Please use this identifier to cite or link to this item: http://buratest.brunel.ac.uk/handle/2438/9046
Title: Don't know, can't know: Embracing deeper uncertainties when analysing risks
Authors: Spiegelhalter, DJ
Riesch, H
Keywords: Indeterminacy;Ignorance;Bayesian;Model inadequacy;Surprise
Issue Date: 2011
Publisher: The Royal Society
Citation: Philosophical Transactions of the Royal Society A: Mathematical, Physical and Engineering Sciences, 369(1956), 4730 - 4750, 2011
Abstract: Numerous types of uncertainty arise when using formal models in the analysis of risks. Uncertainty is best seen as a relation, allowing a clear separation of the object, source and ‘owner’ of the uncertainty, and we argue that all expressions of uncertainty are constructed from judgements based on possibly inadequate assumptions, and are therefore contingent. We consider a five-level structure for assessing and communicating uncertainties, distinguishing three within-model levels—event, parameter and model uncertainty—and two extra-model levels concerning acknowledged and unknown inadequacies in the modelling process, including possible disagreements about the framing of the problem. We consider the forms of expression of uncertainty within the five levels, providing numerous examples of the way in which inadequacies in understanding are handled, and examining criticisms of the attempts taken by the Intergovernmental Panel on Climate Change to separate the likelihood of events from the confidence in the science. Expressing our confidence in the adequacy of the modelling process requires an assessment of the quality of the underlying evidence, and we draw on a scale that is widely used within evidence-based medicine. We conclude that the contingent nature of risk-modelling needs to be explicitly acknowledged in advice given to policy-makers, and that unconditional expressions of uncertainty remain an aspiration.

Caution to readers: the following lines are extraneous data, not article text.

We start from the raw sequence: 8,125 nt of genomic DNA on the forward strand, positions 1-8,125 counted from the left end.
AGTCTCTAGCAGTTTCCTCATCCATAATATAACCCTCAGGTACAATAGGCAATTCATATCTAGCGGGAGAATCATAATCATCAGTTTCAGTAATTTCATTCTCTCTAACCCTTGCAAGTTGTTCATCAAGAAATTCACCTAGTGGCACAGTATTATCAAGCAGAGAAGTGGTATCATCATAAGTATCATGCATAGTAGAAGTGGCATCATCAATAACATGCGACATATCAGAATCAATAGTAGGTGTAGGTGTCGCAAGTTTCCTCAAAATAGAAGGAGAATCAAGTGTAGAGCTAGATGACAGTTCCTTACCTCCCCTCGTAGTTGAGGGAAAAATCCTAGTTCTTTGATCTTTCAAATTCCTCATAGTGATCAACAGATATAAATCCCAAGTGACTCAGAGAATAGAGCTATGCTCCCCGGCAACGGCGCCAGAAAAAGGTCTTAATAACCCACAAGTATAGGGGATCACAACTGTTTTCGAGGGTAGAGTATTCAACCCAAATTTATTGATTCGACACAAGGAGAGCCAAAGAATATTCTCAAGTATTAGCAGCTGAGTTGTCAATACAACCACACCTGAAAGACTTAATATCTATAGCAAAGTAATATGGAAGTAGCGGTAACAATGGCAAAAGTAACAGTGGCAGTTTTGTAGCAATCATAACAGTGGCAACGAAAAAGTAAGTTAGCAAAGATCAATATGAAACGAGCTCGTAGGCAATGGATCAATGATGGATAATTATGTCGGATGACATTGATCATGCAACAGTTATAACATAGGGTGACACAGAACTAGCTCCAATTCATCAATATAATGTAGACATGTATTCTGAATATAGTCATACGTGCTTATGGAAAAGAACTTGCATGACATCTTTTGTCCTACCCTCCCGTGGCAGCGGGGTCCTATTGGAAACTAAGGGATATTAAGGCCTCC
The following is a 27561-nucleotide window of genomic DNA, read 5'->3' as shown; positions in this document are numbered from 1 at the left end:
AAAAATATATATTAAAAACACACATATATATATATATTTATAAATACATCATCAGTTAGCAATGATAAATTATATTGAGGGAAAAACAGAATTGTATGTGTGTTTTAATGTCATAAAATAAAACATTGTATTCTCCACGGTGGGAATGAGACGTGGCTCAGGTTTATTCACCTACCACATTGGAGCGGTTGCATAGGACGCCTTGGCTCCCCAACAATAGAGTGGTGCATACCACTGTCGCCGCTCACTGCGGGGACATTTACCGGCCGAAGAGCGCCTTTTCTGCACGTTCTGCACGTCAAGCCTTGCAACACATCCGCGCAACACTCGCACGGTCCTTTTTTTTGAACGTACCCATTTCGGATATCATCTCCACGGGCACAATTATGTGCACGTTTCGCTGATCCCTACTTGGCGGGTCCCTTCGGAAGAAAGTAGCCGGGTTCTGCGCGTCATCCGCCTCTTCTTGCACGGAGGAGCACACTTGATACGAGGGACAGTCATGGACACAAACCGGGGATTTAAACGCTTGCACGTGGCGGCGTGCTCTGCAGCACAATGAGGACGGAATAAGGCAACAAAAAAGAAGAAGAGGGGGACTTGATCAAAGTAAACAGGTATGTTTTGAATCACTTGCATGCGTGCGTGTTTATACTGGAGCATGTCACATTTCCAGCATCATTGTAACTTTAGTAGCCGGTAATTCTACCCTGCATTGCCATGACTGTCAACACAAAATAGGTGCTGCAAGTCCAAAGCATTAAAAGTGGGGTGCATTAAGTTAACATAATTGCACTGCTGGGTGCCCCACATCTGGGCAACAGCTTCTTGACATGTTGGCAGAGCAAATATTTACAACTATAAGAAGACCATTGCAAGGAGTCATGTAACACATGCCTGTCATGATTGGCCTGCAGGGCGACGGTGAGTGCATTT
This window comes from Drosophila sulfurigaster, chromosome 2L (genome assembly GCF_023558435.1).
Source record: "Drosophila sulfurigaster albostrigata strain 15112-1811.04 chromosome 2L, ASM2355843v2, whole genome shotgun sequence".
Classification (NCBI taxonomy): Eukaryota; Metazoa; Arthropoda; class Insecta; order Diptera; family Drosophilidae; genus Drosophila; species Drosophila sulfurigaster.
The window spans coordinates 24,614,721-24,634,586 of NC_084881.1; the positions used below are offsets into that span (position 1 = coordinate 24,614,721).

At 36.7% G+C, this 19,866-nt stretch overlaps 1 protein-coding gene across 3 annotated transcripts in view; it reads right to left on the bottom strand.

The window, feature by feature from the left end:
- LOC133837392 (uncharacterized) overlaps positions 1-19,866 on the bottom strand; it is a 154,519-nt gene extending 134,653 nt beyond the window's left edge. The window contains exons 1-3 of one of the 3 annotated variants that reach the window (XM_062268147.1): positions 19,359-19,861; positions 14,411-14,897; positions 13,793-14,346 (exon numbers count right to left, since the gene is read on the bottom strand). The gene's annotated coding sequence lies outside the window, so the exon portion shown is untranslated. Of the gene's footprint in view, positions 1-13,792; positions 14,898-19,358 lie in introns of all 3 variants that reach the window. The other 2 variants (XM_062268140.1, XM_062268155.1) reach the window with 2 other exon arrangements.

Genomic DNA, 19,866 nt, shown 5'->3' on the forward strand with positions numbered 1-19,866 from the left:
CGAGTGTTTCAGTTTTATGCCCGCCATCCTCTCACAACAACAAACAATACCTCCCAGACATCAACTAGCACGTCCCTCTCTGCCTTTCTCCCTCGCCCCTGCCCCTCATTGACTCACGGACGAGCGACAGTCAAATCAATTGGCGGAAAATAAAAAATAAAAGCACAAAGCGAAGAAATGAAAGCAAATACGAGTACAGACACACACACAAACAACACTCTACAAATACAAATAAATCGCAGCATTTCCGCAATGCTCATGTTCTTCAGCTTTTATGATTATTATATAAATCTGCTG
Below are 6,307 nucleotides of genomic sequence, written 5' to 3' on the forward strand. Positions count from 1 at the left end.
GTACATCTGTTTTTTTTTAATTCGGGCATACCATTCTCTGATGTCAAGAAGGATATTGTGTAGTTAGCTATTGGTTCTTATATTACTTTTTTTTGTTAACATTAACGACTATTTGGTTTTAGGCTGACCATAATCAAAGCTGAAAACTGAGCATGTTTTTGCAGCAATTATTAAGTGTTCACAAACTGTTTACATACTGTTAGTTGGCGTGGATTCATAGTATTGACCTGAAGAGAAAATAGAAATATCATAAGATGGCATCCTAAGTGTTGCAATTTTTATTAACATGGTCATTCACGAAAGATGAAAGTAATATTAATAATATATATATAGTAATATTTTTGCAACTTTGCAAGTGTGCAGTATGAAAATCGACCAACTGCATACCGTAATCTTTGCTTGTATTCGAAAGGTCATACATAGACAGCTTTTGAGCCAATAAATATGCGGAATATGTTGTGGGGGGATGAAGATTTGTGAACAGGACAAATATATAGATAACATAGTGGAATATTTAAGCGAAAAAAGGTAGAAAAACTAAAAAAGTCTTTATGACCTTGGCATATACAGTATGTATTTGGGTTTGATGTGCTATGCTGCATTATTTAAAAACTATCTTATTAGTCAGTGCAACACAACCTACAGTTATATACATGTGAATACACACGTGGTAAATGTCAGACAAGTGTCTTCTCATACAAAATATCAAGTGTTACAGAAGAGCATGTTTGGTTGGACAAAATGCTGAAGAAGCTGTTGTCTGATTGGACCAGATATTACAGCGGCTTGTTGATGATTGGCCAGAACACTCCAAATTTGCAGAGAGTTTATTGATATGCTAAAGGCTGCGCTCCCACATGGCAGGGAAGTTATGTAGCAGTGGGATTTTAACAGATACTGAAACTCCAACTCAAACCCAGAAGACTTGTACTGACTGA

Description: This article is available open access through the publisher’s website at the link below. Copyright @ 2011 The Royal Society.
URI: http://rsta.royalsocietypublishing.org/content/369/1956/4730
http://bura.brunel.ac.uk/handle/2438/9046
DOI: http://dx.doi.org/10.1098/rsta.2011.0163
ISSN: 1364-503X
Appears in Collections:Sociology
Dept of Social Sciences Media and Communications Research Papers

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